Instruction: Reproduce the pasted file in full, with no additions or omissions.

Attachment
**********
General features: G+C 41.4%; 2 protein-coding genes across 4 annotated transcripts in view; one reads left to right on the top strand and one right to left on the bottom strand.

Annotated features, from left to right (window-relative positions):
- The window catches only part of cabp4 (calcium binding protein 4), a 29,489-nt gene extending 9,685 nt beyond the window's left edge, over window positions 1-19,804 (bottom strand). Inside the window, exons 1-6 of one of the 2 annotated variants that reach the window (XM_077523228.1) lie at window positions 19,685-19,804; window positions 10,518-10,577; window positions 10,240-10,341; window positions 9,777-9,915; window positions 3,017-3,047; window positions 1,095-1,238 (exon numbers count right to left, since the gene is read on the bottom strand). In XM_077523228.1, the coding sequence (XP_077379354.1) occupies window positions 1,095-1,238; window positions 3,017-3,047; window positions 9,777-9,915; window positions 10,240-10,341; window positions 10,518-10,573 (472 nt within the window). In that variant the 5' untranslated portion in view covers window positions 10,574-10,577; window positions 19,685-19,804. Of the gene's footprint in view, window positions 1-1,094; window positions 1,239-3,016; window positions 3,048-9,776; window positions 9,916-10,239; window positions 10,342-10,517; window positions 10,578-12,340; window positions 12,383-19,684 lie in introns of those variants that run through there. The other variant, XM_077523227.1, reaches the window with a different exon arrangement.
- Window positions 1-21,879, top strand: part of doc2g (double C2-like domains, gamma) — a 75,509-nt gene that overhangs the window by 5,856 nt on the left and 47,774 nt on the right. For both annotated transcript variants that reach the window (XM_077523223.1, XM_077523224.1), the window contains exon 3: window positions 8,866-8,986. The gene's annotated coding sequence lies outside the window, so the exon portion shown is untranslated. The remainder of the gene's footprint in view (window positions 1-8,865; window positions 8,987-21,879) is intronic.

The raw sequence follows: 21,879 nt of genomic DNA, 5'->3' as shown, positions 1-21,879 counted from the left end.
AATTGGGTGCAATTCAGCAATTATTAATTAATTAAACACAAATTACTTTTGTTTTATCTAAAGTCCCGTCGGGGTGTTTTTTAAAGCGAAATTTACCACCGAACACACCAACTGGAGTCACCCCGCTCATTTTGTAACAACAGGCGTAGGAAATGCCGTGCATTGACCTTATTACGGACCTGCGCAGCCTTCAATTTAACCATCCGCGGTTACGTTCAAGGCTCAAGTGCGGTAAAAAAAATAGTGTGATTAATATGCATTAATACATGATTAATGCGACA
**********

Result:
General features: G+C 41.4%; 2 protein-coding genes across 4 annotated transcripts in view; one reads left to right on the top strand and one right to left on the bottom strand.

Annotated features, from left to right (window-relative positions):
- The window catches only part of cabp4 (calcium binding protein 4), a 29,489-nt gene extending 9,685 nt beyond the window's left edge, over window positions 1-19,804 (bottom strand). Inside the window, exons 1-6 of one of the 2 annotated variants that reach the window (XM_077523228.1) lie at window positions 19,685-19,804; window positions 10,518-10,577; window positions 10,240-10,341; window positions 9,777-9,915; window positions 3,017-3,047; window positions 1,095-1,238 (exon numbers count right to left, since the gene is read on the bottom strand). In XM_077523228.1, the coding sequence (XP_077379354.1) occupies window positions 1,095-1,238; window positions 3,017-3,047; window positions 9,777-9,915; window positions 10,240-10,341; window positions 10,518-10,573 (472 nt within the window). In that variant the 5' untranslated portion in view covers window positions 10,574-10,577; window positions 19,685-19,804. Of the gene's footprint in view, window positions 1-1,094; window positions 1,239-3,016; window positions 3,048-9,776; window positions 9,916-10,239; window positions 10,342-10,517; window positions 10,578-12,340; window positions 12,383-19,684 lie in introns of those variants that run through there. The other variant, XM_077523227.1, reaches the window with a different exon arrangement.
- Window positions 1-21,879, top strand: part of doc2g (double C2-like domains, gamma) — a 75,509-nt gene that overhangs the window by 5,856 nt on the left and 47,774 nt on the right. For both annotated transcript variants that reach the window (XM_077523223.1, XM_077523224.1), the window contains exon 3: window positions 8,866-8,986. The gene's annotated coding sequence lies outside the window, so the exon portion shown is untranslated. The remainder of the gene's footprint in view (window positions 1-8,865; window positions 8,987-21,879) is intronic.

The raw sequence follows: 21,879 nt of genomic DNA, 5'->3' as shown, positions 1-21,879 counted from the left end.
AATTGGGTGCAATTCAGCAATTATTAATTAATTAAACACAAATTACTTTTGTTTTATCTAAAGTCCCGTCGGGGTGTTTTTTAAAGCGAAATTTACCACCGAACACACCAACTGGAGTCACCCCGCTCATTTTGTAACAACAGGCGTAGGAAATGCCGTGCATTGACCTTATTACGGACCTGCGCAGCCTTCAATTTAACCATCCGCGGTTACGTTCAAGGCTCAAGTGCGGTAAAAAAAATAGTGTGATTAATATGCATTAATACATGATTAATGCGACA